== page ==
I asked our Cloth Paper Scissors Facebook friends what they would do, and got some very fun answers, such as:
- circles and spirals
- wind chimes
- mixed media
- prayer flags
- anything you can do in the dark
|Rust dyeing on white and printed cotton.|
So what did I do? I took advantage of the ultra-humid conditions on my front porch to rust some fabric.
Humidity brings out the best in rust, which is why you see so much rusty metal lying around in places that are near water and get a lot of rain, like New England, the Pacific Northwest, and the areas around the Great Lakes.
I really delight in changing the character of fabric through overdyeing, but I'm not one to keep vats of dye going. I don't have an appropriate space for a wet studio and I don't have the time or patience to continually set up and break down a dyeing set-up. Someday . . .
But for now, I look for quick and easy ways to make fabric my own. I alter fabric with paint, ink, printing, stamping, tea dyeing, and rusting, and that keeps me pretty busy.
Rusting is easy, and, with minimal precautions, safe. The results are not completely predictable, but for me that's part of the charm. Depending on the rusty metal items you use and how long you leave them in contact with the fabric, you can get wonderful organic shapes and mottled coloring that can look modern or vintage.
Here are the basic steps:
- Rusty metal objects such as nails, nuts and bolts, washers, bits and pieces, keys, etc.
- Natural fabric, such as cotton (white or prints on a white or light ground work best)
- White vinegar and a container
- Humid conditions (Hurricane weather not necessary!)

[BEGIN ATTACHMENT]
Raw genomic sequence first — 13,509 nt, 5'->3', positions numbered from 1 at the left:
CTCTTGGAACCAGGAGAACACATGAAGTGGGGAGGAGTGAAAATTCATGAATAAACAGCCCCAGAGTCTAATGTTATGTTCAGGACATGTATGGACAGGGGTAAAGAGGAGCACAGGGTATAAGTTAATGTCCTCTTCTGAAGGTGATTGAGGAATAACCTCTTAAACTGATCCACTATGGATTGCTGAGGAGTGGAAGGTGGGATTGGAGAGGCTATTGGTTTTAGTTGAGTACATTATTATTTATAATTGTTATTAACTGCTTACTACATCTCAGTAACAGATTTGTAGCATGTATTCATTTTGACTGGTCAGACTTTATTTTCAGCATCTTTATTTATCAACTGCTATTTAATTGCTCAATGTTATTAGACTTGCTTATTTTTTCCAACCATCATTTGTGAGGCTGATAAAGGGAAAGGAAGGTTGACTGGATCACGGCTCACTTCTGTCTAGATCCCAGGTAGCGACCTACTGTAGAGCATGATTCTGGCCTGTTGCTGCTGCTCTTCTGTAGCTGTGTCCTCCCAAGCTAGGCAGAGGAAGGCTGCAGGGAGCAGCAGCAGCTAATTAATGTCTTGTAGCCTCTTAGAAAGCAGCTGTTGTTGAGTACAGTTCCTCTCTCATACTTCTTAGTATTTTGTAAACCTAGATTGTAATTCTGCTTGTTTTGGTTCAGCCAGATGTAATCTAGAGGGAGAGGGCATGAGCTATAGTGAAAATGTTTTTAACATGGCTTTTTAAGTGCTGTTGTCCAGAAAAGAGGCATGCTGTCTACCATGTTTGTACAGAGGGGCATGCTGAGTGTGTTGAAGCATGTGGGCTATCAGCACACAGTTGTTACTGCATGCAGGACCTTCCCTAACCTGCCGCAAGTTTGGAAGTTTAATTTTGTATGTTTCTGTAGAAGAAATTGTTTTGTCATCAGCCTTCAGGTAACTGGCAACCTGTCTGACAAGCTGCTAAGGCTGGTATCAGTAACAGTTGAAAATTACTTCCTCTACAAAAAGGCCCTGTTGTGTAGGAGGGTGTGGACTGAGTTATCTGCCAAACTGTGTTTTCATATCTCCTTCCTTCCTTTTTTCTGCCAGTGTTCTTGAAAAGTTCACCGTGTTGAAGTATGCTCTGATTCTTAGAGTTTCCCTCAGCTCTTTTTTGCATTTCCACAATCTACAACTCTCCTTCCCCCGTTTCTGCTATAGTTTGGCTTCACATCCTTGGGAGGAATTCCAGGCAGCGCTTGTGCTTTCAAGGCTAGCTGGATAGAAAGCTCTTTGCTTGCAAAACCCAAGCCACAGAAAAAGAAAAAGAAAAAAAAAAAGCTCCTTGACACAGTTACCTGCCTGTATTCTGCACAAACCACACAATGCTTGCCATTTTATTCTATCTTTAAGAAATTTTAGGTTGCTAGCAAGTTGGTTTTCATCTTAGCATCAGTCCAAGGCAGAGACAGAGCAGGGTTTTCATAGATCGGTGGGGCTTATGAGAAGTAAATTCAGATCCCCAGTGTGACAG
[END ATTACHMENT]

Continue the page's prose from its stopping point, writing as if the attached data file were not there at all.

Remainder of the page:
1. Wet the fabric with water and squeeze it out so it's not dripping.
2. Immerse the fabric in a container of white vinegar (just enough to cover the fabric), then squeeze remove and wring out the excess.
|Large washers made distinct shapes.|
3. Wrap a rusty object in your fabric, drape the wet fabric over the object, or lay the rusty object on top of the fabric and place on top of a protected surface (the vinegar and rust can stain a counter, wood, etc.). You want to ensure close contact between the fabric and the rusted object.
4. Check back periodically to see how it's coming along. Typically, the longer the fabric stays damp, the richer the color and the more indistinct the images will be. When the fabric dries quickly, the image transfer yields crisp forms and outlines.
Note: If you lay the fabric on a piece of paper, such as paper toweling or watercolor paper, to dry, you'll end up with some nice rusty paper, too.
5. When the fabric has air dried, wash it and heat set by putting it into a hot dryer or iron it without steam.
I'm really excited about my rusted fabric and can't wait to create something with it. I might print over it, cut it up and stitch it, apply paint or ink . . . the possibilities are spinning in my mind.
I learned this technique from an article by Claire Waguespack that originally appeared in Quilting Arts Magazine. Claire's tutorial is now available in a downloadable eBook, DIY Fabric Design!: 10 Ways to Make Your Own Fabrics with Surface Design Techniques. The articles included contain many of the processes I use to alter fabric, plus some I plan to try in the future, come hell or high water!
P.S. I hope all of you in Irene's path made it through safely and with minimal damage to your homes. If you made any art during the storm, tell me about it in the comments section below.